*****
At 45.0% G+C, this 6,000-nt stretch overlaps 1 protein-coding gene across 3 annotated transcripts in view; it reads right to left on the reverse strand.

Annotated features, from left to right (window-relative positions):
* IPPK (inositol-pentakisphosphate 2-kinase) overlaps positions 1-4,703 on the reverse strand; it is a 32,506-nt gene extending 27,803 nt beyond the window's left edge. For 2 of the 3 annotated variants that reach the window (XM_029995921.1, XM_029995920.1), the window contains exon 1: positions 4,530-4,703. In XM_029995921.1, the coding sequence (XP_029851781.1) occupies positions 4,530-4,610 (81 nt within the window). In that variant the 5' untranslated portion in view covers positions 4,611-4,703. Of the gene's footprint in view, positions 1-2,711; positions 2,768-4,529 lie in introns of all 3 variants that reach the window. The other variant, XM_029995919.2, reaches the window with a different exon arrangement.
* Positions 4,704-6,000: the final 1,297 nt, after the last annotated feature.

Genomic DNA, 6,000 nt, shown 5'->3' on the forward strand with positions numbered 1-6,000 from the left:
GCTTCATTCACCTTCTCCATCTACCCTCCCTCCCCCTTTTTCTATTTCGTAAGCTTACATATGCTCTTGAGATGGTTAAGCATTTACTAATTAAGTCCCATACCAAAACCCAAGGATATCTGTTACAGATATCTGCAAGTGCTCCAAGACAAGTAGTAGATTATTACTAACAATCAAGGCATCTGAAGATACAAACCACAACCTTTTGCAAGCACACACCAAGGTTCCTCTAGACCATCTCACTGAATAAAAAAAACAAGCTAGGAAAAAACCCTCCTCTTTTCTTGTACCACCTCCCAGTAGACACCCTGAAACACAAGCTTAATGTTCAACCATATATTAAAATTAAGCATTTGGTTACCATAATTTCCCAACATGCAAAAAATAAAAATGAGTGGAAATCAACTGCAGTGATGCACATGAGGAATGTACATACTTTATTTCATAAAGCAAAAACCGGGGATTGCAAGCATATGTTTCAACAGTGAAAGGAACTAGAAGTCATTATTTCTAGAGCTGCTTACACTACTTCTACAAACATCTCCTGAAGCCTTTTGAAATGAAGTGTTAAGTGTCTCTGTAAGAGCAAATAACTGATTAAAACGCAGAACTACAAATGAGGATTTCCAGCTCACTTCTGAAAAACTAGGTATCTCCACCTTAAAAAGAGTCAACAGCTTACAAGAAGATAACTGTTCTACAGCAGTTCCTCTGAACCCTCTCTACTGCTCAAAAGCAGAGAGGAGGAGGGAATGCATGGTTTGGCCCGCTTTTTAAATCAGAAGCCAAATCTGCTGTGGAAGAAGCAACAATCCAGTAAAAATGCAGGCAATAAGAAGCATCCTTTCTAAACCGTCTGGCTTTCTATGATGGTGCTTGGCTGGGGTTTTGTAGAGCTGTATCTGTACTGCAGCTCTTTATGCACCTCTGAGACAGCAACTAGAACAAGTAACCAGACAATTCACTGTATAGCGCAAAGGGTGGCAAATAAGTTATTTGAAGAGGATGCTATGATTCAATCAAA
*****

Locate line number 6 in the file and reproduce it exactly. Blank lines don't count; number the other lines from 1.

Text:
GCTTCATTCACCTTCTCCATCTACCCTCCCTCCCCCTTTTTCTATTTCGTAAGCTTACATATGCTCTTGAGATGGTTAAGCATTTACTAATTAAGTCCCATACCAAAACCCAAGGATATCTGTTACAGATATCTGCAAGTGCTCCAAGACAAGTAGTAGATTATTACTAACAATCAAGGCATCTGAAGATACAAACCACAACCTTTTGCAAGCACACACCAAGGTTCCTCTAGACCATCTCACTGAATAAAAAAAACAAGCTAGGAAAAAACCCTCCTCTTTTCTTGTACCACCTCCCAGTAGACACCCTGAAACACAAGCTTAATGTTCAACCATATATTAAAATTAAGCATTTGGTTACCATAATTTCCCAACATGCAAAAAATAAAAATGAGTGGAAATCAACTGCAGTGATGCACATGAGGAATGTACATACTTTATTTCATAAAGCAAAAACCGGGGATTGCAAGCATATGTTTCAACAGTGAAAGGAACTAGAAGTCATTATTTCTAGAGCTGCTTACACTACTTCTACAAACATCTCCTGAAGCCTTTTGAAATGAAGTGTTAAGTGTCTCTGTAAGAGCAAATAACTGATTAAAACGCAGAACTACAAATGAGGATTTCCAGCTCACTTCTGAAAAACTAGGTATCTCCACCTTAAAAAGAGTCAACAGCTTACAAGAAGATAACTGTTCTACAGCAGTTCCTCTGAACCCTCTCTACTGCTCAAAAGCAGAGAGGAGGAGGGAATGCATGGTTTGGCCCGCTTTTTAAATCAGAAGCCAAATCTGCTGTGGAAGAAGCAACAATCCAGTAAAAATGCAGGCAATAAGAAGCATCCTTTCTAAACCGTCTGGCTTTCTATGATGGTGCTTGGCTGGGGTTTTGTAGAGCTGTATCTGTACTGCAGCTCTTTATGCACCTCTGAGACAGCAACTAGAACAAGTAACCAGACAATTCACTGTATAGCGCAAAGGGTGGCAAATAAGTTATTTGAAGAGGATGCTATGATTCAATCAAA